* Uncertainty remains high - confidence levels are low, but consensus is growing that the Gulf coast of Florida will be impacted by a tropical storm or hurricane (probably named "Ian") later this week. Timing is still problematic, but the most likely window for any landfall between Tampa and the Big Bend region of Florida is Wednesday into Friday morning.
* Florida will experience flooding rains from this system; the greatest potential for flash flooding and impact to facilities and staff from the Florida Keys to Sarasota, Tampa and the Panhandle. Areas that normally flood will experience flood-related challenges later this week.
* Tropical Depression forms southeast of the Carolinas - Tropical Storm Watch may be issued by NHC later today for Carolina Coast for "Hermine".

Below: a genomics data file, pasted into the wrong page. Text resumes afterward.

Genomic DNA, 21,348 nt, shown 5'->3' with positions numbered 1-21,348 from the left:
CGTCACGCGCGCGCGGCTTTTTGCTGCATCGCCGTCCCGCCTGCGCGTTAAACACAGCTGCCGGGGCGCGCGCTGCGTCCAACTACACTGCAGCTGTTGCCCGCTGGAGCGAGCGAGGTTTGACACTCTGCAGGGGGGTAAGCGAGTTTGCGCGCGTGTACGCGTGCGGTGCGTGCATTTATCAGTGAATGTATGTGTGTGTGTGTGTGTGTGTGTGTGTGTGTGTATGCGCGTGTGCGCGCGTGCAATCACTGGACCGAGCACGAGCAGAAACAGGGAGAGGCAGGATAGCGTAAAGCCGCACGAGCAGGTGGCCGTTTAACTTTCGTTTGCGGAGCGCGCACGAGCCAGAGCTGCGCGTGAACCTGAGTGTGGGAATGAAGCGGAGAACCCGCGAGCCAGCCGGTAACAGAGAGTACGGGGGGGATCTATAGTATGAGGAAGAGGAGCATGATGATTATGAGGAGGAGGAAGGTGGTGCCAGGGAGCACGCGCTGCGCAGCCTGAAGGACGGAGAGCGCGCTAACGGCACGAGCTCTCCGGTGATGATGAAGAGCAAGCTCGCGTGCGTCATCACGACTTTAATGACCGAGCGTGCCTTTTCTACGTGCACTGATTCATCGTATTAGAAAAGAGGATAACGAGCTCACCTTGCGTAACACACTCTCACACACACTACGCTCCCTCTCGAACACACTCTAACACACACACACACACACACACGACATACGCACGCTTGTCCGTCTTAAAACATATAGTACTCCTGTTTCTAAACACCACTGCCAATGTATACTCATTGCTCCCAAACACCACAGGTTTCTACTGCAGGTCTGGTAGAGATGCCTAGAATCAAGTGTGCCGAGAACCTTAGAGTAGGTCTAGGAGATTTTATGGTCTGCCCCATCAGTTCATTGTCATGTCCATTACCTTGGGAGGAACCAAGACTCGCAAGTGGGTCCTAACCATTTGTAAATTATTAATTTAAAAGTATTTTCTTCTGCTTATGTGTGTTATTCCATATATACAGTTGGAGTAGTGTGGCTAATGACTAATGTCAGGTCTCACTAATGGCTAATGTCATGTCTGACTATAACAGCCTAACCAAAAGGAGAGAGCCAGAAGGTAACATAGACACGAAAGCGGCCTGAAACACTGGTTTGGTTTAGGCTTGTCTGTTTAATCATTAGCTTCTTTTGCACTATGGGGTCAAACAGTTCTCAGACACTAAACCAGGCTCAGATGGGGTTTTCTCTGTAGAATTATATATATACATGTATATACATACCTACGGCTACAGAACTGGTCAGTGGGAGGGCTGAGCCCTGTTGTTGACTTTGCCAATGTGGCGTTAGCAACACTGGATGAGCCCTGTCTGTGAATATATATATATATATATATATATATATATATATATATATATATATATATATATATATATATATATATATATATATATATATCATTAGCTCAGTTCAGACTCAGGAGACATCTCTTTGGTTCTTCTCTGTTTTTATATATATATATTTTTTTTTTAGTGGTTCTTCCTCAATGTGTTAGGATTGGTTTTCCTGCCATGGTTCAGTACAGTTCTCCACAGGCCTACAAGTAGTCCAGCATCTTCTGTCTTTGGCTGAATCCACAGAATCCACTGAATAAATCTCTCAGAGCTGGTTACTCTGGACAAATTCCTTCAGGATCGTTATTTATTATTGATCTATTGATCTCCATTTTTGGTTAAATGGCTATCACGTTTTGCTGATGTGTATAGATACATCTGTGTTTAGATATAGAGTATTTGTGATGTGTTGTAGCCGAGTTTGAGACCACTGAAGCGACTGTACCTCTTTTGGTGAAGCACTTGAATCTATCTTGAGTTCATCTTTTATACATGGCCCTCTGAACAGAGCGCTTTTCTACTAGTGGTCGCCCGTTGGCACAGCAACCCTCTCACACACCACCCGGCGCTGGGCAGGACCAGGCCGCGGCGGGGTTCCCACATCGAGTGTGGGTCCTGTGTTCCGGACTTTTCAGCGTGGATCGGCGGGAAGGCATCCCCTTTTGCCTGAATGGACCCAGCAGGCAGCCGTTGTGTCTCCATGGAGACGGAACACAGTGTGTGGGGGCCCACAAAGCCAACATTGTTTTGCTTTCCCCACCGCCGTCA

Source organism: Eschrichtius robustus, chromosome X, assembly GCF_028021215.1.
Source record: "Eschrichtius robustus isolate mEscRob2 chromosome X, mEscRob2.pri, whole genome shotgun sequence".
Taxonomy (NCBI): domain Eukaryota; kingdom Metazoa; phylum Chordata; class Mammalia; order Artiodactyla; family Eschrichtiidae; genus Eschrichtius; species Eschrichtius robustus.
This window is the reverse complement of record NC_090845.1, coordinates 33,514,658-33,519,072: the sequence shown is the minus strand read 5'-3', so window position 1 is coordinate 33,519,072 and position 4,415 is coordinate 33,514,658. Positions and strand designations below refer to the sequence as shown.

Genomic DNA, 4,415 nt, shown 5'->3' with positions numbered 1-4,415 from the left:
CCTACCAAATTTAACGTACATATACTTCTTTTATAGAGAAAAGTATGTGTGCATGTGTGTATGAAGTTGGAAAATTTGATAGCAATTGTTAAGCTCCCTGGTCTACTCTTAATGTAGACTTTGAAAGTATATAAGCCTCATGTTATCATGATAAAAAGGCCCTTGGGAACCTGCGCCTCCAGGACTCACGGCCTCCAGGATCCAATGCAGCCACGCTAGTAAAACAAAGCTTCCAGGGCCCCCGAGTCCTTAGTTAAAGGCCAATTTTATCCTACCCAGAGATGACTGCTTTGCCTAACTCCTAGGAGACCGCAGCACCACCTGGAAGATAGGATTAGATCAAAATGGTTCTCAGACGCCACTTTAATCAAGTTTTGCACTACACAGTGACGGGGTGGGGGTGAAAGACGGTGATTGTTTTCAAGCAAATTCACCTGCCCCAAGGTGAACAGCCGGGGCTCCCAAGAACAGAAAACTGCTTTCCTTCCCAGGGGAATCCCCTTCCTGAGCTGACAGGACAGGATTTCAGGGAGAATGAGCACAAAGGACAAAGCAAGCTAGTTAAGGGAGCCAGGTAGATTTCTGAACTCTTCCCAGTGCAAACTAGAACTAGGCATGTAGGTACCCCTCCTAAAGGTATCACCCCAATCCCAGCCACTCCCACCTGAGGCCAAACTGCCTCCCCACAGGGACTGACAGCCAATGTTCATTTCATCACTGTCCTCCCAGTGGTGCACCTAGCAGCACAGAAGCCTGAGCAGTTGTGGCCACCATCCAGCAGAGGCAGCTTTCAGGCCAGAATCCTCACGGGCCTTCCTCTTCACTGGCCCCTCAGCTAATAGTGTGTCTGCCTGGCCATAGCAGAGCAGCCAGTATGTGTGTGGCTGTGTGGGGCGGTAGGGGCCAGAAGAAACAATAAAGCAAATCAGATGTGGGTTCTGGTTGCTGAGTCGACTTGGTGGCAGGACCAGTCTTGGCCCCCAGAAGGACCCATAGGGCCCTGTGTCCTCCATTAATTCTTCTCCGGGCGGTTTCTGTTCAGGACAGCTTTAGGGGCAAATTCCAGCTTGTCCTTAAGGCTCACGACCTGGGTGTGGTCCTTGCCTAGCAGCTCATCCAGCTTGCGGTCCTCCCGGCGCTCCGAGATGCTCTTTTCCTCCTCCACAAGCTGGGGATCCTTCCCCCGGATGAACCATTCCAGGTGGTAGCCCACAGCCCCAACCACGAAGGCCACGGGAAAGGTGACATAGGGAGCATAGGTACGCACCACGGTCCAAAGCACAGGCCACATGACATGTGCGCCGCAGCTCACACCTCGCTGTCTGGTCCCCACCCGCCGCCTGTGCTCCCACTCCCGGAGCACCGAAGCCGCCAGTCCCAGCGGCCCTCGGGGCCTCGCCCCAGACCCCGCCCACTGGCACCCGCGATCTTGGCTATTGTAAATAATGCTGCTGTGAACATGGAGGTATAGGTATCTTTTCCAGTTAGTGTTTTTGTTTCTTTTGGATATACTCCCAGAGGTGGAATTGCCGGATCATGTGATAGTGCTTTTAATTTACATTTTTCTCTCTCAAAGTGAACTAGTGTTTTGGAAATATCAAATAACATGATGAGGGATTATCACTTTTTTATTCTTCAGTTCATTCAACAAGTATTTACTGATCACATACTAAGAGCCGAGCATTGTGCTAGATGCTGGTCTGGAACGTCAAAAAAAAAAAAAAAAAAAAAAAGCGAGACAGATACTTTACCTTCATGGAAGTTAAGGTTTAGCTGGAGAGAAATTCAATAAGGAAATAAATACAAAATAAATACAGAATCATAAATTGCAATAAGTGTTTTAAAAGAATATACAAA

* We are heading into a much busier pattern for tropical storms and hurricanes. The hurricane drought (over 10 years since a Category 3 storm) may be coming to an end. Pay close attention in the coming days and weeks.
NOAA HWRF Model: Thursday Morning. NOAA's high-resolution hurricane model suggests landfall as a weak to moderate hurricane, just north of Tampa, sometime Wednesday night or Thursday morning. Look at the trends, not any one specific model track. Map: WeatherBell.
European Model: Wednesday Evening. The usually-reliable ECMWF (Euro) kills the storm again, bringinig a tropical depression into Florida by midweek with soaking/flooding rains, but little storm surge flooding; a sloppy, disorganized storm. It's an important data point. NOAA models continue to suggest a significant storm, but the ECMWF, which did such a good job with Sandy in 2012, is not impressed. Graphic credit: WSI.